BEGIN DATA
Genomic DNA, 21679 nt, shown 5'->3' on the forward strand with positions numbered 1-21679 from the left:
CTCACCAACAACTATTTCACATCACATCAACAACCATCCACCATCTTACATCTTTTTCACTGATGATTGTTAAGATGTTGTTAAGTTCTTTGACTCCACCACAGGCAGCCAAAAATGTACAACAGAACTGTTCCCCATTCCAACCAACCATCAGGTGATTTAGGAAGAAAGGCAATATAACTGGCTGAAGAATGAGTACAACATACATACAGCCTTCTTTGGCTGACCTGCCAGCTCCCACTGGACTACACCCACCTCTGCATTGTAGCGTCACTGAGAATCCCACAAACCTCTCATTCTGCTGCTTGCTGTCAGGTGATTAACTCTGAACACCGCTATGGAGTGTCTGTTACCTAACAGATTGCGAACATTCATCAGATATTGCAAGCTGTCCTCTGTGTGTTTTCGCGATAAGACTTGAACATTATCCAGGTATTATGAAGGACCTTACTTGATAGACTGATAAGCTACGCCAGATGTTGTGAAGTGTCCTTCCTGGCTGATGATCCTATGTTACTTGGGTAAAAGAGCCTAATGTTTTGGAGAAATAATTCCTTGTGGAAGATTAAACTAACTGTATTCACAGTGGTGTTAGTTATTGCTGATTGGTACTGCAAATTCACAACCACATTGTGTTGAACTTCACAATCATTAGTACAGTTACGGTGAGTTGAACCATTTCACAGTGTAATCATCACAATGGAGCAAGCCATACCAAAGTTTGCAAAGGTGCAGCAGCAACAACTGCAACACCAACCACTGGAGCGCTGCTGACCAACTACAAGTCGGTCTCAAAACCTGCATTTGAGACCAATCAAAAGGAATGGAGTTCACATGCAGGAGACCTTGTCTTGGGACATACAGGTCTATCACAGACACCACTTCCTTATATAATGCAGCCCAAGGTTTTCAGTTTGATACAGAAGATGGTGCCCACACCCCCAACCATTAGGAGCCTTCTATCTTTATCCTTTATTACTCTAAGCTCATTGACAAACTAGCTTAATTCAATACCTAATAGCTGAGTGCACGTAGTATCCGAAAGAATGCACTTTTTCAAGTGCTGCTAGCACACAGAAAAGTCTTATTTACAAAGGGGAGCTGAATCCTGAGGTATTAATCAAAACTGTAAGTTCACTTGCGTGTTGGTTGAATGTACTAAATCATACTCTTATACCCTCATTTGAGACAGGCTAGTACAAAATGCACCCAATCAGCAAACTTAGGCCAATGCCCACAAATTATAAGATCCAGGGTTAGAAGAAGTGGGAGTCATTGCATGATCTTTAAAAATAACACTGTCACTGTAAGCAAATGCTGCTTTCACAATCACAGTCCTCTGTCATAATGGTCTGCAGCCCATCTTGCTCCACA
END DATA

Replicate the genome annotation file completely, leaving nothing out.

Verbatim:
Genomic DNA, 21679 nt, shown 5'->3' on the forward strand with positions numbered 1-21679 from the left:
CTCACCAACAACTATTTCACATCACATCAACAACCATCCACCATCTTACATCTTTTTCACTGATGATTGTTAAGATGTTGTTAAGTTCTTTGACTCCACCACAGGCAGCCAAAAATGTACAACAGAACTGTTCCCCATTCCAACCAACCATCAGGTGATTTAGGAAGAAAGGCAATATAACTGGCTGAAGAATGAGTACAACATACATACAGCCTTCTTTGGCTGACCTGCCAGCTCCCACTGGACTACACCCACCTCTGCATTGTAGCGTCACTGAGAATCCCACAAACCTCTCATTCTGCTGCTTGCTGTCAGGTGATTAACTCTGAACACCGCTATGGAGTGTCTGTTACCTAACAGATTGCGAACATTCATCAGATATTGCAAGCTGTCCTCTGTGTGTTTTCGCGATAAGACTTGAACATTATCCAGGTATTATGAAGGACCTTACTTGATAGACTGATAAGCTACGCCAGATGTTGTGAAGTGTCCTTCCTGGCTGATGATCCTATGTTACTTGGGTAAAAGAGCCTAATGTTTTGGAGAAATAATTCCTTGTGGAAGATTAAACTAACTGTATTCACAGTGGTGTTAGTTATTGCTGATTGGTACTGCAAATTCACAACCACATTGTGTTGAACTTCACAATCATTAGTACAGTTACGGTGAGTTGAACCATTTCACAGTGTAATCATCACAATGGAGCAAGCCATACCAAAGTTTGCAAAGGTGCAGCAGCAACAACTGCAACACCAACCACTGGAGCGCTGCTGACCAACTACAAGTCGGTCTCAAAACCTGCATTTGAGACCAATCAAAAGGAATGGAGTTCACATGCAGGAGACCTTGTCTTGGGACATACAGGTCTATCACAGACACCACTTCCTTATATAATGCAGCCCAAGGTTTTCAGTTTGATACAGAAGATGGTGCCCACACCCCCAACCATTAGGAGCCTTCTATCTTTATCCTTTATTACTCTAAGCTCATTGACAAACTAGCTTAATTCAATACCTAATAGCTGAGTGCACGTAGTATCCGAAAGAATGCACTTTTTCAAGTGCTGCTAGCACACAGAAAAGTCTTATTTACAAAGGGGAGCTGAATCCTGAGGTATTAATCAAAACTGTAAGTTCACTTGCGTGTTGGTTGAATGTACTAAATCATACTCTTATACCCTCATTTGAGACAGGCTAGTACAAAATGCACCCAATCAGCAAACTTAGGCCAATGCCCACAAATTATAAGATCCAGGGTTAGAAGAAGTGGGAGTCATTGCATGATCTTTAAAAATAACACTGTCACTGTAAGCAAATGCTGCTTTCACAATCACAGTCCTCTGTCATAATGGTCTGCAGCCCATCTTGCTCCACA